Nadaswaram &Tavil are on the way out, save temples and weddings in Tamilnadu state. This is a family tradition belonging to a particular sect, passed down from father to son. Today, the younger generation march toward colleges to get their engineering degrees and seek greener pastures rather than lug around an oboe to make a living. The fathers are happy about this change as well, having gone through hard-times in their musical lives. Lack of patronage at concert halls is also a contributing factor.

Kanjira and Morsing are featured as part of South Indian classical Carnatic concert repertoire though not common; Urumi is still used in Tamil folk music while Nagara is seen as part of Eastern Indian tribal and folk groups. Bamboo flute is played in all of India though becoming less common in classical versions. Cymbals are very much part of devotional music in all of India. Jalatharangam is again in endangered list as no one is keen on packing a bunch of brittle and delicate china along. Thappattam is wildly played in the Tamilnadu villages during village festival, temple festival and other occasions including funeral.

Narayana Veena – my guess is this ancient Indian musical instrument travelled along Buddhism and acquired the name of Gugin in China, Kayagum in Korea and Koto in Japan

Of the Indian instruments, Tabla probably has the widest reach in terms of popularity – thanks to Pandit Ravi Shankar for having had it as an accompaniment. Then in certain regions like Africa where Ravi Shankar might not have performed, Tabla is known more through Bollywood music. Baaba Maal from Senegal, a country on the fringes of the metaphorical Timbuctu, and one of the top names in the worldmusic circuit once told me Tabla was his favourite percussion. As told by my Senegalese friends, another well known musician Thione Seck had his own “Bollywood band” with complete instrumental repertoire before switching over to singing in his native mbalax genre.

Bommalattam – puppet on string

In the Tamil language, Bomai meaning doll and Attam is dance -This is one of the simplest form of outdoor/indoor entertainment for children, even during my growing years, at schools, halls, market places, fairs, temples where the theme would be anything from Indian epics to moral stories to social issues. The ‘magically’ moving dolls on raised platform would keep the children riveted and tickle their innocent senses. But today, it is just another art form that has vanished into the web-world.

Bommalattam finds mention in the Sangam period (1 CE) literature and the itinerant puppeteer drew large crowd over centuries. Bommalattam combines the techniques of both rod and string puppets. The strings are tied to a ring which the handler wears like a crown on his head or some just hold the strings on hands. The jointed limbs of the puppets enable easy manipulation.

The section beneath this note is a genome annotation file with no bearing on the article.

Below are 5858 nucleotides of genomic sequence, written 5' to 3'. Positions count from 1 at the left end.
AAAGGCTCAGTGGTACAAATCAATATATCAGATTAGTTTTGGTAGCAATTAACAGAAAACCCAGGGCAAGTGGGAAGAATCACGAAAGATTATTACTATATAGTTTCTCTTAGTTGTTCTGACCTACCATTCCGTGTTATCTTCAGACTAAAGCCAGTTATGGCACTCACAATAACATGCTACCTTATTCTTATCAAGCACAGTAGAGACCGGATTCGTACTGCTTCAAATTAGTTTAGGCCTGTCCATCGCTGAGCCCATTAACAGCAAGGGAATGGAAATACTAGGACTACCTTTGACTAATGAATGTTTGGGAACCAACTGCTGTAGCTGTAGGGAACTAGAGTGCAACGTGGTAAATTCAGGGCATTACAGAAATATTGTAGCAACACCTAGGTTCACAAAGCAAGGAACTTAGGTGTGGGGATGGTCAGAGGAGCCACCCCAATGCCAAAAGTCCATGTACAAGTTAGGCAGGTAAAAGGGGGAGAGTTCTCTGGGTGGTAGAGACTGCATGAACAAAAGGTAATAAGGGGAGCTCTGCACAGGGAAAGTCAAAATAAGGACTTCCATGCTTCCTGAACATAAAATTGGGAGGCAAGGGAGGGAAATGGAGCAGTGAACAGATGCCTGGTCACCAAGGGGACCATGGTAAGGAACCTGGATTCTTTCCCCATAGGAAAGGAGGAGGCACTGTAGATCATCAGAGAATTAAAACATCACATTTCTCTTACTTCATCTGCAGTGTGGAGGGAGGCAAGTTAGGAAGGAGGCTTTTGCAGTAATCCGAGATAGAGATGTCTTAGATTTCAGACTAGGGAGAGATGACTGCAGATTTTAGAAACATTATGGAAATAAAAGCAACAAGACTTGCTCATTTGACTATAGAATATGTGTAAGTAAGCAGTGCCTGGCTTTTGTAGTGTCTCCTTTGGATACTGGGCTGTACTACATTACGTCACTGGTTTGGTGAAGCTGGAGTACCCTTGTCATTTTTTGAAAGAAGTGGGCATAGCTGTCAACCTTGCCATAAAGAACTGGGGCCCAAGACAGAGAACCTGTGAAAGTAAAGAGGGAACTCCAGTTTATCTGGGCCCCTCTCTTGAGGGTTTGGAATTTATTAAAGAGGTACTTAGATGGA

The Marionettes may be made of wood (kalyana murungai/moringa oleifera tree), leather, cloth or other materials. They are then painted, decked with rich ornaments, costumes and headdresses. The ones made of wood is heaviest of all though kalyana murungai wood is of lightweight nature. Generally, a single puppeteer hide behind the screen and manipulate the puppets from above while a small group assist him in handing over the right puppets at the appropriate times. Music, live or recorded accompany the show.

Only about 4 groups in southern Tamilnadu are trying to keep it going, with the patronage of state government and few private sources, and one such group from the town of Kumbakonam recently staged a show in the city of Chennai.

following are the images –

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the following images are of Pinnal-Kollattam, pinnal meaning plait and kollattam mean stick-dance – another art form hardly seen these days. This art involves the dancers go around each other in intricate patterns, playing with the sticks,  so that the coloured ropes hung from a single point above that they hold on to form into a plait as they dance around. And then they unravel the ropes by reversing the dance steps.

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below is a video clip of Pinnal Kolattam (note: the dance ends at 11:13)

Pandarpur – a kinda ‘Woodstock feel’ in India….

…. intimacy, yes, with higher consciousness and not between man and woman…get ‘high’, yes, through music and not by getting ‘stoned’……..

Ashada Ekadesi, the most auspicious time in Pandarpur is round the corner (July 19th) and here is a blast-from-the-past –

In the early 1980s I lived in Bombay. On my way to Chembur rail-road to catch train to work, a catchy chorus music would emerge out of an obscure street-side temple. The musicians inside would be in their typical but soiled-white Maharashtrian outfit of dhoti, shirt and Nehru cap that reflected their simplicity, soaked in poverty. This was my first exposure to this genre of music – Abhang !